I find strategy 5 particularly interesting, I know google has a single repository for everything but I'm not quite sure to what extent this is. It would be great to read about a breakdown of how this is made possible and how large changes (such as refactoring) are handled.
Just to chime in about strategy 3, we recently adopted it for one of the projects I work on. While I don't have much insight into the others after number 3, I can wholly vouch for strategy 3. The ability to manage projects from both a macro perspective (planned features that affect the product as a whole, irrespective of platform) and from a micro perspective (platform level management of bugs/issues and platform level goals such as A/B testing).
With GitHub's new project interface, we can manage issues as tasks without moving away from a global management and linking solution. One might ask, how is this different from something like JIRA, in-short, it's not. The difference however, is that you never have to leave the place where your code is. Among other things, GitHub provides a cohesive experience that, in my opinion, has been unrivalled of late.
Here is an example of what we have going on.
In the 'master' repository, we have the assets, branding guidelines, documents etc. This solves both the need for version control and also provides a storage tool for our work. The 'issues' feature then provides a means for tracking features, goals and timelines. It also provides a means to have discussion about the features we are trying to implement, we can hash out any points of contention and have a meaningful history about or choices.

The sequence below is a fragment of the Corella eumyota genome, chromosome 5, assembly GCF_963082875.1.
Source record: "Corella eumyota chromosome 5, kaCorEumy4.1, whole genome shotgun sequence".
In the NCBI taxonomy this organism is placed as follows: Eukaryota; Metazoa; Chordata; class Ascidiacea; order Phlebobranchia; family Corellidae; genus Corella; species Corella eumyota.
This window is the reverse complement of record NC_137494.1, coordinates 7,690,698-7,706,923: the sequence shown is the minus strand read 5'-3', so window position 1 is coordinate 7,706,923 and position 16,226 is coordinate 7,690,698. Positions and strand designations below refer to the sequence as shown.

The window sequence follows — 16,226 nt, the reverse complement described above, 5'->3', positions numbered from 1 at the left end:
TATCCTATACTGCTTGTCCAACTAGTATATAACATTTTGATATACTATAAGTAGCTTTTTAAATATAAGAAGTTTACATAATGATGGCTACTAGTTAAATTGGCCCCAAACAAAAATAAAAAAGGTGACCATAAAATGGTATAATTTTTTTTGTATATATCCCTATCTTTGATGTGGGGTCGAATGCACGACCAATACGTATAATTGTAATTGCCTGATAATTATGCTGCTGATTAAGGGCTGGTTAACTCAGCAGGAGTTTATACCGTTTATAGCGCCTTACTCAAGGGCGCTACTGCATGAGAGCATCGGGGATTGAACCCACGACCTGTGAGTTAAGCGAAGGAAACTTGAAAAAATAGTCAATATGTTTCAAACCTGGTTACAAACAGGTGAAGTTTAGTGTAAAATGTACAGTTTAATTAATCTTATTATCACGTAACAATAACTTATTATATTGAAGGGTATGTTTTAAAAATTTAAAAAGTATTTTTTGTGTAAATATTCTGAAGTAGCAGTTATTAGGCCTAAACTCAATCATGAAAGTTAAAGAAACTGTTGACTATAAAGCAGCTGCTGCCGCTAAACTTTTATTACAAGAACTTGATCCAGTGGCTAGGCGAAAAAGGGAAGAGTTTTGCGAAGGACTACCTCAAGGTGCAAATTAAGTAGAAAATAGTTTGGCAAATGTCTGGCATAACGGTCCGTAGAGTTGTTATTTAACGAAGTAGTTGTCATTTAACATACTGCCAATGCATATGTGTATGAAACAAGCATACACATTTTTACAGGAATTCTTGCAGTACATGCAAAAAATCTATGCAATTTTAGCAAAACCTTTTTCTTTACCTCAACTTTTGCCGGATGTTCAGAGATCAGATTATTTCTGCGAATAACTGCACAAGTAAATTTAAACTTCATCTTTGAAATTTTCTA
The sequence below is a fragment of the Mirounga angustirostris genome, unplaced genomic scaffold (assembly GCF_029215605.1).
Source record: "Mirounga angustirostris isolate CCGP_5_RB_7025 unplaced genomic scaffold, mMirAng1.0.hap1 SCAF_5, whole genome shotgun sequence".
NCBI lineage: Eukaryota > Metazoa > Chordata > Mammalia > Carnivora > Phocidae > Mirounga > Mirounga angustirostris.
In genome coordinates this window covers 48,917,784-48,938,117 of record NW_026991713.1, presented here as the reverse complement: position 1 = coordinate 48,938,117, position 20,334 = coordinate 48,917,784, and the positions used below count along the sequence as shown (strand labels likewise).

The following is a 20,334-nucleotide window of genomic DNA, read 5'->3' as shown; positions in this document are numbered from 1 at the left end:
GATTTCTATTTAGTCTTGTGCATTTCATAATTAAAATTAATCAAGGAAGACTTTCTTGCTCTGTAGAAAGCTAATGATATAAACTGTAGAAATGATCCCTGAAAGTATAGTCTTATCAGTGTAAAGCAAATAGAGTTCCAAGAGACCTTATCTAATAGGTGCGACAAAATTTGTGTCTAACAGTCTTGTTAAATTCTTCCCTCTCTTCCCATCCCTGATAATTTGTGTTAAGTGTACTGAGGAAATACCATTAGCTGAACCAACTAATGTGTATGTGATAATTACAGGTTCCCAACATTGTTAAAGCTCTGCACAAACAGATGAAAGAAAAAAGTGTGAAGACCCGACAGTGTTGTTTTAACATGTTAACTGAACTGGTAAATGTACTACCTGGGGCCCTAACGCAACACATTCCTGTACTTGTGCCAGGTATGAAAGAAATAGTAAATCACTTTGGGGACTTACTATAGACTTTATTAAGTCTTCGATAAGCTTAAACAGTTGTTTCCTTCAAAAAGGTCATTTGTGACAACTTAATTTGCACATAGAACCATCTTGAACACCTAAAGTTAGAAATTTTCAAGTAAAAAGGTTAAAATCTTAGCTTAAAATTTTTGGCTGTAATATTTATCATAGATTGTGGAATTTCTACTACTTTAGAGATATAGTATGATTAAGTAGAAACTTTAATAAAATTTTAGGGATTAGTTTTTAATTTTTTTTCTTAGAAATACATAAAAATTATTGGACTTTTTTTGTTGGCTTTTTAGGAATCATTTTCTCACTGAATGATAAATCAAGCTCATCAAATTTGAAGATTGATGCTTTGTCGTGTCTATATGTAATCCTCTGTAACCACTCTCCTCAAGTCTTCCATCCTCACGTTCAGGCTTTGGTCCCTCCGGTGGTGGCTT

We use the issue summary (1) to create an initial proposal, this forms the basis of our discussion. While the labels (2), help us categorize the feature into its various components.
Feedback is simple to add, we can also track what discussions lead to specific product decisions. This is a huge win, we like to talk about data driven development and I'd say this is just as important.
GitHub also tags referenced issues really well. Which means that we can easily hop around to various projects and get insights into what changes, if any, were made.
This strategy works pretty well. I think it helps us become more accountable for our work when we have to check off boxes that indicate to our teammates that we have completed our tasks.
Apologies for the long post, I've become a little passionate about our processes and thought i'd go into a little more detail.
Thanks for the detailed response. You mentioned another benefit of strategy 3. That the master repo could be used for storing documents and other important assets like images. I'm glad people keep discovering new ways of using the tools available for software development :)
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